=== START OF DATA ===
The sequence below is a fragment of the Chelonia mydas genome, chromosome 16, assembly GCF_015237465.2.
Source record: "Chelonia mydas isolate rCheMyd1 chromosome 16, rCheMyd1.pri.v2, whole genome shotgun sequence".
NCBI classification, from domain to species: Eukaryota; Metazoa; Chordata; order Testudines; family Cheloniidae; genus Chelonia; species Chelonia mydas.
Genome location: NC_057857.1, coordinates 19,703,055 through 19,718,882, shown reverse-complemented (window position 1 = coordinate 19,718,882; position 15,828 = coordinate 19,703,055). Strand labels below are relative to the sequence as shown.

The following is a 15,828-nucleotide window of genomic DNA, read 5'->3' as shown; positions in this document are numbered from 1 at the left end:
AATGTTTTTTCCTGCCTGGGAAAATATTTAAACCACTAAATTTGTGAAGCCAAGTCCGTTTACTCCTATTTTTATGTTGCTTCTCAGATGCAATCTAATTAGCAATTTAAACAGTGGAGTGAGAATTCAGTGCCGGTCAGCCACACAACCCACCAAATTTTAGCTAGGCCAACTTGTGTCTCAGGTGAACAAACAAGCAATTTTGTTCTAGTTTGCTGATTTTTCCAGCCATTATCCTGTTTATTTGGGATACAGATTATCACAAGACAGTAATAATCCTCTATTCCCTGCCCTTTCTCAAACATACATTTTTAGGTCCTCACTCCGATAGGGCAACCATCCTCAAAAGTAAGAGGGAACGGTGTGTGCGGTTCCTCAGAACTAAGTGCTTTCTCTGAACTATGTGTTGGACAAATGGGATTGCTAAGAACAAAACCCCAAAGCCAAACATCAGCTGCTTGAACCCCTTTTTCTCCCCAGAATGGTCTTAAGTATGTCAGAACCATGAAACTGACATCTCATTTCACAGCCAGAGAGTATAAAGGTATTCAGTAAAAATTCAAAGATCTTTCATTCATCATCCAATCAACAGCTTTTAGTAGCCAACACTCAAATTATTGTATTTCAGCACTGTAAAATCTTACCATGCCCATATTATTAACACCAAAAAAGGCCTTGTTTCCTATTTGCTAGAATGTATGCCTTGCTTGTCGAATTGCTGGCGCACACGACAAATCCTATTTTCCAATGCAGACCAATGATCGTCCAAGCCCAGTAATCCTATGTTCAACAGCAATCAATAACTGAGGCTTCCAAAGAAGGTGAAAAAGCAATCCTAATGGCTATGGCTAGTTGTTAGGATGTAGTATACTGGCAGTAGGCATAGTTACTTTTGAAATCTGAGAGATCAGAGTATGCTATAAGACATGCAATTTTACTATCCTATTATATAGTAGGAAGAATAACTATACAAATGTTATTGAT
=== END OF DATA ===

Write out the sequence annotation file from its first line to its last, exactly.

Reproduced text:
The sequence below is a fragment of the Chelonia mydas genome, chromosome 16, assembly GCF_015237465.2.
Source record: "Chelonia mydas isolate rCheMyd1 chromosome 16, rCheMyd1.pri.v2, whole genome shotgun sequence".
NCBI classification, from domain to species: Eukaryota; Metazoa; Chordata; order Testudines; family Cheloniidae; genus Chelonia; species Chelonia mydas.
Genome location: NC_057857.1, coordinates 19,703,055 through 19,718,882, shown reverse-complemented (window position 1 = coordinate 19,718,882; position 15,828 = coordinate 19,703,055). Strand labels below are relative to the sequence as shown.

The following is a 15,828-nucleotide window of genomic DNA, read 5'->3' as shown; positions in this document are numbered from 1 at the left end:
AATGTTTTTTCCTGCCTGGGAAAATATTTAAACCACTAAATTTGTGAAGCCAAGTCCGTTTACTCCTATTTTTATGTTGCTTCTCAGATGCAATCTAATTAGCAATTTAAACAGTGGAGTGAGAATTCAGTGCCGGTCAGCCACACAACCCACCAAATTTTAGCTAGGCCAACTTGTGTCTCAGGTGAACAAACAAGCAATTTTGTTCTAGTTTGCTGATTTTTCCAGCCATTATCCTGTTTATTTGGGATACAGATTATCACAAGACAGTAATAATCCTCTATTCCCTGCCCTTTCTCAAACATACATTTTTAGGTCCTCACTCCGATAGGGCAACCATCCTCAAAAGTAAGAGGGAACGGTGTGTGCGGTTCCTCAGAACTAAGTGCTTTCTCTGAACTATGTGTTGGACAAATGGGATTGCTAAGAACAAAACCCCAAAGCCAAACATCAGCTGCTTGAACCCCTTTTTCTCCCCAGAATGGTCTTAAGTATGTCAGAACCATGAAACTGACATCTCATTTCACAGCCAGAGAGTATAAAGGTATTCAGTAAAAATTCAAAGATCTTTCATTCATCATCCAATCAACAGCTTTTAGTAGCCAACACTCAAATTATTGTATTTCAGCACTGTAAAATCTTACCATGCCCATATTATTAACACCAAAAAAGGCCTTGTTTCCTATTTGCTAGAATGTATGCCTTGCTTGTCGAATTGCTGGCGCACACGACAAATCCTATTTTCCAATGCAGACCAATGATCGTCCAAGCCCAGTAATCCTATGTTCAACAGCAATCAATAACTGAGGCTTCCAAAGAAGGTGAAAAAGCAATCCTAATGGCTATGGCTAGTTGTTAGGATGTAGTATACTGGCAGTAGGCATAGTTACTTTTGAAATCTGAGAGATCAGAGTATGCTATAAGACATGCAATTTTACTATCCTATTATATAGTAGGAAGAATAACTATACAAATGTTATTGAT